Every year we have a parish fair, usually on the first Saturday in November, but this year for reasons I can no longer remember we had it a week early.Not that the timing seemed to make much difference, as it all went off as smoothly as ever. There is a long history of holding parish fairs and a lot of people who know how it all works. People have their alloted jobs to do, and they know the steps in the process of making that bit of the process happen. I have my own particular contribution to make. There is a circuit of local schools and churches who all borrow trestle tables off each other, and, on the day before the fair, they have to be visited in turn by cars towing trailers, one of which is mine. There is a barbecue of formidable weight to be collected from the naval training base - why the Royal New Zealand Navy would own such a thing and why they would lend it to us are mysteries now lost in the fogs of history. There is a marquee to be erected and this involves a lot blokes in late middle age hammering large bits of metal into the ground using a mallet of prodigious size. We take turns and sweat a lot. Tables are erected and stacked with stuff. Old electrical appliances are tested to make sure they work. Cakes and sweets are baked and packaged. Local businesses are canvassed for contributions to a raffle table and to a silent auction. Signs and balloons and streamers are hung up about the place. A crowd gathers and a bell is rung and then it's all on. In about three hours the parish makes $17,000 and then we pack everything up, traverse the circuit of table suppliers again - only this time in delivery mode - and discuss how we can make next year's fair better than this one.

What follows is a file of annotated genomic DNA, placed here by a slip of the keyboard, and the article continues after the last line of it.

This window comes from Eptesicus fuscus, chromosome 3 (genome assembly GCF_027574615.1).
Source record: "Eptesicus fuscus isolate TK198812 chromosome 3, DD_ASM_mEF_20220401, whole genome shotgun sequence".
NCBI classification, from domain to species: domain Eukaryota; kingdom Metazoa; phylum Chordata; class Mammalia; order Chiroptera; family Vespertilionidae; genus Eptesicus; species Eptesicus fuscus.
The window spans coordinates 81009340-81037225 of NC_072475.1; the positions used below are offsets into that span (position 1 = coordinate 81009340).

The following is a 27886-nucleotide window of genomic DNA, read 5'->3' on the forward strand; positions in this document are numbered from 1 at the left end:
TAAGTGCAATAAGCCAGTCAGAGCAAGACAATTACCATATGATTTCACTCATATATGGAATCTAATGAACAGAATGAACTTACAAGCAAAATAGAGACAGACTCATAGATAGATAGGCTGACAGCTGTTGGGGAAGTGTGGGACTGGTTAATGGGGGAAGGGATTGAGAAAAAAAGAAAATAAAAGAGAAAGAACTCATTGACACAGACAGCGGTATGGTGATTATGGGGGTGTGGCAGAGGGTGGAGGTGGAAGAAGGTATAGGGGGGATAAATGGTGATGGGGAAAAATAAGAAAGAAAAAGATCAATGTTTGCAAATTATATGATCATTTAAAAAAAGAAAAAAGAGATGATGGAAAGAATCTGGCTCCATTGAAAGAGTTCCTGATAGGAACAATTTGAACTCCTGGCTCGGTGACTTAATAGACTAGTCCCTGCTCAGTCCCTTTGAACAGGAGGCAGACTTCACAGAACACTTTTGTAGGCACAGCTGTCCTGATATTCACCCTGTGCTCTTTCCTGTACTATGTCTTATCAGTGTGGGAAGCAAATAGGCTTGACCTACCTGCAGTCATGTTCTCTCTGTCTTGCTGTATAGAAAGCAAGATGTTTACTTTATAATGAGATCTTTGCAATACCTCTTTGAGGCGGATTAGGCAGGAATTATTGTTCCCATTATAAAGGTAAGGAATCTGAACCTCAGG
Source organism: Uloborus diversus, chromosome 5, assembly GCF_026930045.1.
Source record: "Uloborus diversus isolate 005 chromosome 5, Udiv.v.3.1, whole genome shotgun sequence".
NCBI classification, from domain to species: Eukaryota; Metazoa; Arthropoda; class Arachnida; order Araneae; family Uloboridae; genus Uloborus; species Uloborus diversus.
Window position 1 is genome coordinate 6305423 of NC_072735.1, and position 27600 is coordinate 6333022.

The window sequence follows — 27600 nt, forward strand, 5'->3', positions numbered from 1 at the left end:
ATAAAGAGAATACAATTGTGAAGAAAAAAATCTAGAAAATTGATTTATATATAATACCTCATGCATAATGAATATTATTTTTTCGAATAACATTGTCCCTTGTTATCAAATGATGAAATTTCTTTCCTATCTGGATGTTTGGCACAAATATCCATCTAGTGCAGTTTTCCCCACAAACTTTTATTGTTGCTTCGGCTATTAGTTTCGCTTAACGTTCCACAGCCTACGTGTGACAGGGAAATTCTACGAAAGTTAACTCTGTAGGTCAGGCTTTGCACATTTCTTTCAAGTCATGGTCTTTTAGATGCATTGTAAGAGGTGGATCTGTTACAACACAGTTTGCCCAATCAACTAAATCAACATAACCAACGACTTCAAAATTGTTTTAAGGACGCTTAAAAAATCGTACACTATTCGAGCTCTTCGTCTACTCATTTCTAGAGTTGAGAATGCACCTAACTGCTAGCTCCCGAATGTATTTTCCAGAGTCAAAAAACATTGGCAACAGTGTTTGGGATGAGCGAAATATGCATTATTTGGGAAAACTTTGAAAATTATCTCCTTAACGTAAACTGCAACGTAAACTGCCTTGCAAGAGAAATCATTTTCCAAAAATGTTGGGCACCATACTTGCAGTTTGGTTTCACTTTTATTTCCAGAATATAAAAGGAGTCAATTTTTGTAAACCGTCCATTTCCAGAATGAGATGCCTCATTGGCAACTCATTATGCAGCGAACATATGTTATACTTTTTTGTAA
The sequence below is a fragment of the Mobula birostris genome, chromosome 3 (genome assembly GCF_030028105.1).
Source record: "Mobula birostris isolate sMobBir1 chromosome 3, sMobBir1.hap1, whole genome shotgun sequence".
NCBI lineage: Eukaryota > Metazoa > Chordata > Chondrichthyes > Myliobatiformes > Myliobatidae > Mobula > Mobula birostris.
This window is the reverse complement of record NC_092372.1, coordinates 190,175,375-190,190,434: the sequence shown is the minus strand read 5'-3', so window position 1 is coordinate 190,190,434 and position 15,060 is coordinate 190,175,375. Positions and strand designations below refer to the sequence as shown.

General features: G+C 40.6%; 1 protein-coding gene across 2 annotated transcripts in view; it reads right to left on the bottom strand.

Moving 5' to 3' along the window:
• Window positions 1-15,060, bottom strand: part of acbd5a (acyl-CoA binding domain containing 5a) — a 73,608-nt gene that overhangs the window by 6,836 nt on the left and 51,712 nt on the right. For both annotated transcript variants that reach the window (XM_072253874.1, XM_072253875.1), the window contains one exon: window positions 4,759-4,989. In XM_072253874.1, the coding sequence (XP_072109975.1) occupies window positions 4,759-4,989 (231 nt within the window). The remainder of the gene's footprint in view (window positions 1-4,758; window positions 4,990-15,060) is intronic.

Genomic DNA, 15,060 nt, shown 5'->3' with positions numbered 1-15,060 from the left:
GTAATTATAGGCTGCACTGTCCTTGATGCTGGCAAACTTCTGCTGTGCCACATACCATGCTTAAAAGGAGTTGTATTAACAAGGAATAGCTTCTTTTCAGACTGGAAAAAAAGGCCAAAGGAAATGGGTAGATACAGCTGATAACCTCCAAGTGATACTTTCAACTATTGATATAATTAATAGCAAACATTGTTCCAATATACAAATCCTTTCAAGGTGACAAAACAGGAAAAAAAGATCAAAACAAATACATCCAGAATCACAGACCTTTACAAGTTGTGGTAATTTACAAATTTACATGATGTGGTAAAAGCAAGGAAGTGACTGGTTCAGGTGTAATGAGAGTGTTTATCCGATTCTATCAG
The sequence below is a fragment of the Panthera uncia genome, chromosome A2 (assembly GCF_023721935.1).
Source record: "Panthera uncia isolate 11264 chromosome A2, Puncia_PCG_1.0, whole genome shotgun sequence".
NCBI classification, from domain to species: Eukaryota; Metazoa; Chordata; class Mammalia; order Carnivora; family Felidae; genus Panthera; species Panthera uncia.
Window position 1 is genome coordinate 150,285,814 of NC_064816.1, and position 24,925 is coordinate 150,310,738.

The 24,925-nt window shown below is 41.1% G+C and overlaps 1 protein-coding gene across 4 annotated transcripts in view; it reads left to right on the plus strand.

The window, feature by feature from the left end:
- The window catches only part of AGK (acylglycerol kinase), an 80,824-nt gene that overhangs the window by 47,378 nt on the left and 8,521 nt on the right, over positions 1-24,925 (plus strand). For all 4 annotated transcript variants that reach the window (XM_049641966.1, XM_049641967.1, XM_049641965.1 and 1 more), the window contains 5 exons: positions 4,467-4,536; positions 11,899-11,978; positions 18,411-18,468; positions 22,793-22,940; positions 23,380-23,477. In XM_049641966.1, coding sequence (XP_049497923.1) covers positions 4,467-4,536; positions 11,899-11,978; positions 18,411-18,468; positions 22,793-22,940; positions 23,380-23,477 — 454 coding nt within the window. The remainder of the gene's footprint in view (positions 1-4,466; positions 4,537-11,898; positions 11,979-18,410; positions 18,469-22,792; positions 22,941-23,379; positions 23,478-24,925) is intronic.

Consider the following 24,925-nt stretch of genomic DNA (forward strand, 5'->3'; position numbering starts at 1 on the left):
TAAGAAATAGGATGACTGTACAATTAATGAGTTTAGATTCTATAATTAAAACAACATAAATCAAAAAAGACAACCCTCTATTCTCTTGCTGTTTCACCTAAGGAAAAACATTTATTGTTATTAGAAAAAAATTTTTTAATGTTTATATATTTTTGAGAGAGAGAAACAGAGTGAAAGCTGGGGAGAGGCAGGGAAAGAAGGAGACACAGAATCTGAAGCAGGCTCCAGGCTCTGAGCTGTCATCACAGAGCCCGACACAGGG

On the face of it, running a fair doesn't seem like a Gospel activity, but on the face of it is wrong. Pretty much everyone in the church community is involved in some way or another and at the end of the day, there is the expected deepening of bonds that come from performing any absorbing activity together. The general public seems to like coming to our fair. It is a cheap, safe outing for families and there's always the chance of picking up a bargain. Our parish is filled with interesting people with interesting and, sometimes, well paid jobs so the contents of the basements, garages, wardrobes and bookcases which fill our stalls are well worth picking over. We are providing a greatly loved and eagerly anticipated social service to the neighbourhood.
But wait, there's more...
This year the proceeds of the fair will be divided between some as yet to be decided charity outside the parish - some group who needs the cash - and the restoration of our hall . We can come up with all manner of erudite expositions of the faith, and make all the plans we like for imaginative ministry, but for any of them to be more than just a happy thought requires money and, usually, a place for them to happen. There is a lot going on at St. John's Roslyn: people are taught and grow; ministry happens; God is encountered. And, the people who on Saturday quietly got on with the business of making the fair happen were participating in that. Extraordinary happenings of lifesaving and sometimes cosmic significance finding a focus in small, everyday deeds. It's called incarnation.